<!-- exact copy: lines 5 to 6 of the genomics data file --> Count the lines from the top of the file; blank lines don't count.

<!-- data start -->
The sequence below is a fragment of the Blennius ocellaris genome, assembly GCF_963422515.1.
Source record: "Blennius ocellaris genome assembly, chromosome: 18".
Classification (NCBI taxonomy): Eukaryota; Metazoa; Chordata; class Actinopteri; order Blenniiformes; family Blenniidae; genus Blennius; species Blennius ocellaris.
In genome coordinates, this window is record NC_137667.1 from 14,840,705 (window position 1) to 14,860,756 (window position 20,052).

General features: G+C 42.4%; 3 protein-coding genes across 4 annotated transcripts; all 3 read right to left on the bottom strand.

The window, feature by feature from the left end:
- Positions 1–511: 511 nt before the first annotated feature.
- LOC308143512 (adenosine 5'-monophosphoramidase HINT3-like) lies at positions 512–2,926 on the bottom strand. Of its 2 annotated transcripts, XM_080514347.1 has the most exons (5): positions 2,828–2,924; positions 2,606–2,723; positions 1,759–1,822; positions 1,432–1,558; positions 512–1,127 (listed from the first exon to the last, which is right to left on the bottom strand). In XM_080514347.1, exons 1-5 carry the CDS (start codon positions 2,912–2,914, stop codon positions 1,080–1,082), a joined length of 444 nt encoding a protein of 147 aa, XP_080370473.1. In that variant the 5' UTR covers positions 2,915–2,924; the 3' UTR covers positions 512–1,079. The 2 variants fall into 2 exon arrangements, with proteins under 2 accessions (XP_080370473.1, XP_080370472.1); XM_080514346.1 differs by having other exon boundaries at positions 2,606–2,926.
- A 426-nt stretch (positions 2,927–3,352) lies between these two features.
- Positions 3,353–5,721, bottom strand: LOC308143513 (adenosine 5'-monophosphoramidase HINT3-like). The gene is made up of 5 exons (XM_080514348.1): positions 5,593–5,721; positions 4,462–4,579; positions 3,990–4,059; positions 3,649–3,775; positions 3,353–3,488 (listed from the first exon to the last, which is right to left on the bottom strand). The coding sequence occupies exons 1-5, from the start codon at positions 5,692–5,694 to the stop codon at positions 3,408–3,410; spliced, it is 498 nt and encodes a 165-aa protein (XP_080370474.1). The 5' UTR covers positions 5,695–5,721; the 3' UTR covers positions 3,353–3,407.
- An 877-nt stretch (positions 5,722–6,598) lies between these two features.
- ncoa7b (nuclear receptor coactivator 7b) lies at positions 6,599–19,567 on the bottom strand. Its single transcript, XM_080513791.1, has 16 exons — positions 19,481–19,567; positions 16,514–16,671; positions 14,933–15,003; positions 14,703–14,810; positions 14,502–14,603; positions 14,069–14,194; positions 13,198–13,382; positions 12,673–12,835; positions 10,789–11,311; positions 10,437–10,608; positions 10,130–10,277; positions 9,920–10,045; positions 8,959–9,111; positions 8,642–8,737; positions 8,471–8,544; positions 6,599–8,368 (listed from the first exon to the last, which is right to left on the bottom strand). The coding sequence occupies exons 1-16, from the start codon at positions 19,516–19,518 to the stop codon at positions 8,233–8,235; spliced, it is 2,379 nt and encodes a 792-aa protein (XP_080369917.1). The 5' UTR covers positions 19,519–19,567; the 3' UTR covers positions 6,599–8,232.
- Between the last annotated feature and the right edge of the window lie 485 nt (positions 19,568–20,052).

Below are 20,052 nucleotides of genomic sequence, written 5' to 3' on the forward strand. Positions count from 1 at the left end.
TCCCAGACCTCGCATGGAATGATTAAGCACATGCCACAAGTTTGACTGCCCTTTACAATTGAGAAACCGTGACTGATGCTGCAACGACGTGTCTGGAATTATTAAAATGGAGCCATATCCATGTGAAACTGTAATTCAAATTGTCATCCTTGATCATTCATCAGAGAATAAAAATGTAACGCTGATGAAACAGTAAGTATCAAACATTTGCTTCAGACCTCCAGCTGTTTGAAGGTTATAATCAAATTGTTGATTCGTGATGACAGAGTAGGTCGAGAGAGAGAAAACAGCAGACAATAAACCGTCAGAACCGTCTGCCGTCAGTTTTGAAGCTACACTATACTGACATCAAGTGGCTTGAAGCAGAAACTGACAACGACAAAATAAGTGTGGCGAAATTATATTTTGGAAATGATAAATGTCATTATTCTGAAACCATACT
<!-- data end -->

General features: G+C 42.4%; 3 protein-coding genes across 4 annotated transcripts; all 3 read right to left on the bottom strand.

The window, feature by feature from the left end: